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Is There a Best Way to Squat?

A question that comes up quite often is whether there is a best way to squat.  The answer, as usual is that it depends on context.   One issue is how the trainee is built but, as importantly, their actual goal plays a huge role.

Types of Squats

If you ask someone what the best way to squat is, invariably their answer will be: the type of squat I choose to do, like to do, am built for.  There’s a lot of proximity bias here and people think the best way to squat is the way they do it.  If only it were that simple.

While I’m sure you can find people with more lists, there are generally considered to be three primary “types” of squats:

  1. High-bar/Olympic squat
  2. Generic Power Squat
  3. Geared powerlifting squat

The Olympic/High-Bar Squat

The high-bar/Olympic squat is done with the bar held high on the traps and the goal is generally to keep the torso as vertical as possible; this is usually facilitated by wearing shoes with a slight “heel” on them as this lets the lifter get the knees further forward.     This keeps the torso more upright.  This is good for Olympic lifting since it’s closer to the mechanics of the clean recovery.   A heel is also good for trainees with bad levers for squatting who get bent over too much.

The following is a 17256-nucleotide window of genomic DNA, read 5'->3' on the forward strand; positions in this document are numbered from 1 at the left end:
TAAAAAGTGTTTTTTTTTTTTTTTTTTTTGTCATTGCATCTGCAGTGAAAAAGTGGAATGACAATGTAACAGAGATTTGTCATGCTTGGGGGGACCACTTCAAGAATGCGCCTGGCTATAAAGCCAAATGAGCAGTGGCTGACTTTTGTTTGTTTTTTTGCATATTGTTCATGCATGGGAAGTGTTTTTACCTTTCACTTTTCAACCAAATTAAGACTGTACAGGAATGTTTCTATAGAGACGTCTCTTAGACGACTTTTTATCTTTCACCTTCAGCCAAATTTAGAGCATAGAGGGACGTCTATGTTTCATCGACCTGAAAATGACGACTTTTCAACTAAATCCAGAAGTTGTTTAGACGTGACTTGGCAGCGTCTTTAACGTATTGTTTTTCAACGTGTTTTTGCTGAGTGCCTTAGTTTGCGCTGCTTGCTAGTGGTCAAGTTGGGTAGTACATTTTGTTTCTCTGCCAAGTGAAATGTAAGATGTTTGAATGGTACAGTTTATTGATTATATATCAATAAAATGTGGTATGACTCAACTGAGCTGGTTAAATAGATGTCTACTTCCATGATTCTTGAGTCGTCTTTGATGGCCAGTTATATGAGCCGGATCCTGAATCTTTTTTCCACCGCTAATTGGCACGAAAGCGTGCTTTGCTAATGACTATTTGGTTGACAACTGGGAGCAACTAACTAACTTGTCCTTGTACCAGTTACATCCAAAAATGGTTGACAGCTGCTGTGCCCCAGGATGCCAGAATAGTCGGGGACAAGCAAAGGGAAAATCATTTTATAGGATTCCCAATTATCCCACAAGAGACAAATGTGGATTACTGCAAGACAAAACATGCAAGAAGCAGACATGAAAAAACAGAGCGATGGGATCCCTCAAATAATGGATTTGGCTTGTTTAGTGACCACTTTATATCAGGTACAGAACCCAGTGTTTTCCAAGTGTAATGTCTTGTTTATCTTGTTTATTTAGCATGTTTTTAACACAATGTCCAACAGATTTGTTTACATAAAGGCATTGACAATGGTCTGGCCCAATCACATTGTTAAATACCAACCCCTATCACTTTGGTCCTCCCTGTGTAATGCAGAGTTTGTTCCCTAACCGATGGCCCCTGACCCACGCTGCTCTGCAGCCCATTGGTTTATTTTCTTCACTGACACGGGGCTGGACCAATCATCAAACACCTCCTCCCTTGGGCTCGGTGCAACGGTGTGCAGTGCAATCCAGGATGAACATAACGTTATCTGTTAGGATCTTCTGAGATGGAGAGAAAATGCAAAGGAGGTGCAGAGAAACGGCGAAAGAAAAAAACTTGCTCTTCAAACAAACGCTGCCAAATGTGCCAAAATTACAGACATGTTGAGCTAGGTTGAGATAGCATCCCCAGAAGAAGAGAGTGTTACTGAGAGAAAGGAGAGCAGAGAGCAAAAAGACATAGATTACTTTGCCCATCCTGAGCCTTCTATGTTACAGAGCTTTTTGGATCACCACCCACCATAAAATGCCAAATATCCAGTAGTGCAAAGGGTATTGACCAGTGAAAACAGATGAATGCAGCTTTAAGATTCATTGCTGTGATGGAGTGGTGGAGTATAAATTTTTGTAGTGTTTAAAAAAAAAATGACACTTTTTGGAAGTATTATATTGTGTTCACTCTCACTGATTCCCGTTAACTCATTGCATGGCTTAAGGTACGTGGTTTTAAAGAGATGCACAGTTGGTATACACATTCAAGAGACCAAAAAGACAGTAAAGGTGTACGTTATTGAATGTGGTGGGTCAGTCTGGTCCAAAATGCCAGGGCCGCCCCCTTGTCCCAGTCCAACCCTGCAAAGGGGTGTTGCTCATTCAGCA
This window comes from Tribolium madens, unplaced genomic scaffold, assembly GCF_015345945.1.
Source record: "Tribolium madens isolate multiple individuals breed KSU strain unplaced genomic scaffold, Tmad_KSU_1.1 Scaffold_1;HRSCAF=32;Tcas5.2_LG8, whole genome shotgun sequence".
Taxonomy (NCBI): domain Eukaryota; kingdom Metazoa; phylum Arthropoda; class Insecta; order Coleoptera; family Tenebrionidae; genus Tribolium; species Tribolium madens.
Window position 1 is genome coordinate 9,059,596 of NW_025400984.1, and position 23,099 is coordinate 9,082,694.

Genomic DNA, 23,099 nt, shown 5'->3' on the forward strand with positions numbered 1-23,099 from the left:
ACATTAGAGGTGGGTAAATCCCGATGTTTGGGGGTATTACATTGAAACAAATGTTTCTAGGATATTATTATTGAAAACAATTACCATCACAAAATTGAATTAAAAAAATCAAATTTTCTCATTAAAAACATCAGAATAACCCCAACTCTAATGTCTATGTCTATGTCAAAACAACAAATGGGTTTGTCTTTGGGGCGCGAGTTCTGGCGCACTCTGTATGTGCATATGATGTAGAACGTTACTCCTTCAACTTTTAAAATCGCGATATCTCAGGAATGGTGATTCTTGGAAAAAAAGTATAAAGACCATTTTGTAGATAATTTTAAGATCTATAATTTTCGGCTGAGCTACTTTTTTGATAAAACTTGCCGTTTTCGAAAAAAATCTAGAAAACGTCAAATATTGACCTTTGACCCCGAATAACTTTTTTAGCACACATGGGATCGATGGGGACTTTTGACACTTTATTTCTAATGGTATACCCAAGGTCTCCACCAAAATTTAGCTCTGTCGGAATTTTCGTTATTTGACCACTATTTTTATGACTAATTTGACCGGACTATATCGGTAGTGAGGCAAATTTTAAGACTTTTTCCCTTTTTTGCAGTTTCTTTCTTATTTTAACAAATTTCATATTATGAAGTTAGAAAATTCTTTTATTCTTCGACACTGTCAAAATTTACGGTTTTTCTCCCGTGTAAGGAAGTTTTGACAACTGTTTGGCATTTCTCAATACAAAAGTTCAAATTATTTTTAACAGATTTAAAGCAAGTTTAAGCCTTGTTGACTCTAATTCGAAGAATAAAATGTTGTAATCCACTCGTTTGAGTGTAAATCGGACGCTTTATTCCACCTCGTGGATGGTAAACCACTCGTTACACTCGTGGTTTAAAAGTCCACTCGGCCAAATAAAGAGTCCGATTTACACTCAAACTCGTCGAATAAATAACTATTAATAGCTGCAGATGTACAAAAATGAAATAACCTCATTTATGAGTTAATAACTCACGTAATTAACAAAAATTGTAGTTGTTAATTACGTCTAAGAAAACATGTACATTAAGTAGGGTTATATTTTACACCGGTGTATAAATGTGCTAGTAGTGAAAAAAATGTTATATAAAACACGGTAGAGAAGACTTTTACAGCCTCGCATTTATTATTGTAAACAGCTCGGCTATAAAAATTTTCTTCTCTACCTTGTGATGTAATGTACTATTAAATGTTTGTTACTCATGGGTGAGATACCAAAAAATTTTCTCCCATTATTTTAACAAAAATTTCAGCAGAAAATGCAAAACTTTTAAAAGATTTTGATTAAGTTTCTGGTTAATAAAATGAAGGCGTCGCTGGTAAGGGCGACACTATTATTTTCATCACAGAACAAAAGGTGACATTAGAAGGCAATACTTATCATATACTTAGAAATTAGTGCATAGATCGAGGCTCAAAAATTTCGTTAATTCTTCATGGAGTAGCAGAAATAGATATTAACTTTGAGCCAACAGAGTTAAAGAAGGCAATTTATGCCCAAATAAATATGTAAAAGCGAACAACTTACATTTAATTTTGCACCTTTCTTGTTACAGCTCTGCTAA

The focus of an Olympic/High-bar squat is more on sitting “down” rather than “back”.  It’s critical to push the knees way out and squat ‘between the knees’ (as Dan John puts it so simply).   A slightly narrower stance is also usually used (as this tends to have more carryover to pulling and the jerk in Olympic lifting).  Shoulder width would be fairly common here.

Olympic lifters use this as a general leg strengthener as well as to strengthen the muscles used in the Olympic lifts.  Generally, lifters using this type of squat aim for maximum depth (often called ass to grass or ATG).  Once again this is to strengthen the ever critical recovery in the clean and jerk.

Bodybuilders commonly squat high bar although they may use a narrower stance and stop parallel.  The goal here is generally to emphasize the quadriceps while limiting glute involvement.

Here’s an example of an Olympic style/high-bar squat.

The Generic Power Squat

The second type of squat is what I call the generic power squat.   The bar is held lower on the shoulders in this still, usually at the top of the rear delts.  While there is still a down component of the movement, there is also a greater tendency to sit back.

Due to the difference in squatting style, the torso will always be angled further compared to a high-bar squat.  This will put more stress on the low back.  There also tends to be more glute involvement due to the increased angle at the hip.

A generally wider stance, perhaps shoulder width would be common here and depth will generally stop just below parallel. This allows for heavier poundages to be used than in an Olympic style squat and this technique is appropriate for raw powerlifting competitions.